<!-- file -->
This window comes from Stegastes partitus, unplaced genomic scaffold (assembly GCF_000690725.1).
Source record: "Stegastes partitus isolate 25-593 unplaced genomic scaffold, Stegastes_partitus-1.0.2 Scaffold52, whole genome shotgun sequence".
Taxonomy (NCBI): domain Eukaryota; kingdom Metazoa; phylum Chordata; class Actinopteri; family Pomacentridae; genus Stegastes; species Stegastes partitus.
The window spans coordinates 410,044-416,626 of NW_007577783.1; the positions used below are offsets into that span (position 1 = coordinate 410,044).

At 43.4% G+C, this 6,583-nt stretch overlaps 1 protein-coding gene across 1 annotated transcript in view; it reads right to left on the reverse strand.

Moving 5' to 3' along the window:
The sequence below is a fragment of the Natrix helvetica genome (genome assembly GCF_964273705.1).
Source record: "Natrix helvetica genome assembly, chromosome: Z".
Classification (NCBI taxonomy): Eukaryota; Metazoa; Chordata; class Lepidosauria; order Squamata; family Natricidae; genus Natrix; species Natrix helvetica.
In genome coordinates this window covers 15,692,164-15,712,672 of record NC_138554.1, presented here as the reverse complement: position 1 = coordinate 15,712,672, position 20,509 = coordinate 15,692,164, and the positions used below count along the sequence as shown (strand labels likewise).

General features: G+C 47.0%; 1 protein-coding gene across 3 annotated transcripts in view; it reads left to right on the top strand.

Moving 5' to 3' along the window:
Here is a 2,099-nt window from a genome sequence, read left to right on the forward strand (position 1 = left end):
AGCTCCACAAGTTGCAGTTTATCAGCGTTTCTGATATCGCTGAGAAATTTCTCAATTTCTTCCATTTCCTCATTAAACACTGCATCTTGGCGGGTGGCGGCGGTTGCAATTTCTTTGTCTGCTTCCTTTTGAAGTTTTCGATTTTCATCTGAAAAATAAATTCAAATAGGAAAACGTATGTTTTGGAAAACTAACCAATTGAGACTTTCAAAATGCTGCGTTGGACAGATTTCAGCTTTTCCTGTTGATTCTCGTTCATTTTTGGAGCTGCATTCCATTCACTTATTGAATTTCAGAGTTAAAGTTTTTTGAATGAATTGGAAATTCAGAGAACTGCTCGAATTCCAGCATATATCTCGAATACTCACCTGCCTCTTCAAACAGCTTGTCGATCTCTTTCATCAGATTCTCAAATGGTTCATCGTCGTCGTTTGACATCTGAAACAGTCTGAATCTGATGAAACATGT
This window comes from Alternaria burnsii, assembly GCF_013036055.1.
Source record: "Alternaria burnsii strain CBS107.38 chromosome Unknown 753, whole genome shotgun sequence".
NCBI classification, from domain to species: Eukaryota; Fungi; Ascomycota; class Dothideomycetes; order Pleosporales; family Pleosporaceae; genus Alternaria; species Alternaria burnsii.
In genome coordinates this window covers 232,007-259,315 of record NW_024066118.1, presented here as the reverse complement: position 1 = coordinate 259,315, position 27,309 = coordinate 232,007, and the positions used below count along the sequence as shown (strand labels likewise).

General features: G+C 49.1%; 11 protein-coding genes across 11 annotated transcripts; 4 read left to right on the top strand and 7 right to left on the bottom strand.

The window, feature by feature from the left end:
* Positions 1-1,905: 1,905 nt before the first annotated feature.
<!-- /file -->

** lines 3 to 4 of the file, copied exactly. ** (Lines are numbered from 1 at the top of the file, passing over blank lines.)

Taxonomy (NCBI): domain Eukaryota; kingdom Metazoa; phylum Chordata; class Actinopteri; family Pomacentridae; genus Stegastes; species Stegastes partitus.
The window spans coordinates 410,044-416,626 of NW_007577783.1; the positions used below are offsets into that span (position 1 = coordinate 410,044).